After the swift purchase of a Pinocchio wall hanging for $15 (who says there are no bargains in the Hamptons?), I walk back to Main Street, a boutique-clotted avenue with miniature editions of Tiffany and Gucci and a requisite Starbucks whose contribution to American life—good, no-questions-asked bathrooms—cannot be overstated. But hey, I can visit Gucci and Tiffany and get a Frappuccino anytime. Instead, I seek out a place around the corner called the Monogram Shop, which offers infant-sized personalized cowl-neck sweaters for future captains of industry. The samples on display are inscribed Hugo, Caiden (huh?), Maxwell, and Blake. (Could Blake Carrington be responsible for the currency of this moniker?)

I pass by many more spots that I am overly familiar with from Manhattan—a behemoth Scoop, the ubiquitous Calypso, Catherine Malendrino, Cynthia Rowley. Though this is a summer resort, there's a mysterious number of cashmere shops—at least four, and this isn't even counting Ralph Lauren, who displays his soft sweaters in the company of Victorian lace skirts.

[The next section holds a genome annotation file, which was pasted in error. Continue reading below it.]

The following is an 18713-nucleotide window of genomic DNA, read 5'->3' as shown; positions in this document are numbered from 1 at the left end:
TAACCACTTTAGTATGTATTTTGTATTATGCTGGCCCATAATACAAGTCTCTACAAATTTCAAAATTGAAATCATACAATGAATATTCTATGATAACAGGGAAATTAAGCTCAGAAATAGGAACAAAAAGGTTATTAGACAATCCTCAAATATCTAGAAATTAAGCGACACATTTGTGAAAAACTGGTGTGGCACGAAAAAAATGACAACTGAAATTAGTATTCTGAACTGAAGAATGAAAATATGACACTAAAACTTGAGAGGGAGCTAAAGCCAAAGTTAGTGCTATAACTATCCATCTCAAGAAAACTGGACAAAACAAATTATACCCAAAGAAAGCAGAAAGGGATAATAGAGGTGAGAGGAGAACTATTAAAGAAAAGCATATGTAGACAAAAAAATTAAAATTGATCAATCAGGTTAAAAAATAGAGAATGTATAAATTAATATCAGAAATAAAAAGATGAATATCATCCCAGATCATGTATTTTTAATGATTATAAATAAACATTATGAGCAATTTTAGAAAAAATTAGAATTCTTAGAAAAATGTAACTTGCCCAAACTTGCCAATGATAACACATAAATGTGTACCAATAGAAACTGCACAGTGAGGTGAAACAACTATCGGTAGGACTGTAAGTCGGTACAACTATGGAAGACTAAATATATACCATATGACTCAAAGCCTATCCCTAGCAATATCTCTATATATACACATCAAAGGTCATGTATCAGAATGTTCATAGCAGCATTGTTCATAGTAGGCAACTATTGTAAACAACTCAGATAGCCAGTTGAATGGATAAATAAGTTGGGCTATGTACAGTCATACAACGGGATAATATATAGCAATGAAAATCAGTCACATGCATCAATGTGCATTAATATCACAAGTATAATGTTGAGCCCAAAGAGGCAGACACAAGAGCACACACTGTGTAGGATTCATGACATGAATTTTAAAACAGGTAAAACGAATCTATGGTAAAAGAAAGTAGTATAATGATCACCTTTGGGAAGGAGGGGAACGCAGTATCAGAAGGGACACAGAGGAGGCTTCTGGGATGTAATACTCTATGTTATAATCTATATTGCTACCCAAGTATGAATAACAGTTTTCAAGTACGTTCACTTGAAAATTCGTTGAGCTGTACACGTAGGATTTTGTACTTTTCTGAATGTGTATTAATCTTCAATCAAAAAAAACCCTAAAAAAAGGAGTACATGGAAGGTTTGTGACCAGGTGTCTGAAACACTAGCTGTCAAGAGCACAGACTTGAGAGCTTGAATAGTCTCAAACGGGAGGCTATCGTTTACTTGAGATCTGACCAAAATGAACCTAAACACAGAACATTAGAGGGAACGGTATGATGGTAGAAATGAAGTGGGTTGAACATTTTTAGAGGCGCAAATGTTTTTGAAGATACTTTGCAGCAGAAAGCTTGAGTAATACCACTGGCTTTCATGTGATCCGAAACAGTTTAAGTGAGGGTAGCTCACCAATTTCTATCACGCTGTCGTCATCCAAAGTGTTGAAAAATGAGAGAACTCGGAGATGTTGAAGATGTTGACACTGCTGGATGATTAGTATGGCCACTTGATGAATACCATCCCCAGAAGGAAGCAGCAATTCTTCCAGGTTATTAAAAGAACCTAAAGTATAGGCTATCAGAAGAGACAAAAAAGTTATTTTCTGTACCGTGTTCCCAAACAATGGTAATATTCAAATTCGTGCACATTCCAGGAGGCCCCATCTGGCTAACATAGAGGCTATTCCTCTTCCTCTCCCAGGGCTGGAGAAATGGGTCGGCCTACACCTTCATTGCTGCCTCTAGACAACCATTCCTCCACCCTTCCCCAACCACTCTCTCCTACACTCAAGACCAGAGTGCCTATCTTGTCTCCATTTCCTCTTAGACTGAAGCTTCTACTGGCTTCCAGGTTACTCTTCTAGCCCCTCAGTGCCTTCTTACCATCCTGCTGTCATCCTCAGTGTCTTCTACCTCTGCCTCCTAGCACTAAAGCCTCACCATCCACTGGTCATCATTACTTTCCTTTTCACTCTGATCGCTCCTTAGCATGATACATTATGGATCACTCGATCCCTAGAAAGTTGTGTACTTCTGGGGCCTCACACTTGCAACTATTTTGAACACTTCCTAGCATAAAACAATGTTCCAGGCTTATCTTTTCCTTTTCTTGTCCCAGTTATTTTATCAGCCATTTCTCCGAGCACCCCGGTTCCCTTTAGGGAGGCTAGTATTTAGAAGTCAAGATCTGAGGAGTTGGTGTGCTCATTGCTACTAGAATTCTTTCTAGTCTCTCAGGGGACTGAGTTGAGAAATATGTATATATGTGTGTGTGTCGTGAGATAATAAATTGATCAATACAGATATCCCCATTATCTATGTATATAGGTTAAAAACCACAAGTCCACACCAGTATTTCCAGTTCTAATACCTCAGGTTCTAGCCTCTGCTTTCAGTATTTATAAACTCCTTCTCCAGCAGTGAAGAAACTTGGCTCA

Oh, Ralph. Could there be a more perfect Hamptons figurehead than the Bronx-born Lauren? (OK, sure, he changed his name from Lifshitz, but if your name had the word "shit" in it, wouldn't you change it, too?) His distinctive message—and one that I've always embraced—is that you can dress like a WASP, present yourself to the world as a rich twit, and call your kids Hugo and Caiden no matter what your ethnicity or what depressing hole you originally crawled out of.

So I venture in to see biers filled with sand and a mannequin being held aloft by two tiny saleswomen who are trying to yank a pair of shorts off the thing. "They're vintage," one says reverently of the patched and frayed Marcia Brady–esque denim. I'm unmoved by this precious garment—I've always felt you should patch your own dungarees—but I do like a small gold-colored skirt trimmed with crystals. Just to be sure, I ask the clerk if 7500 is the model number, but no, it's the price. The good news is that it's been marked down—to $1,900.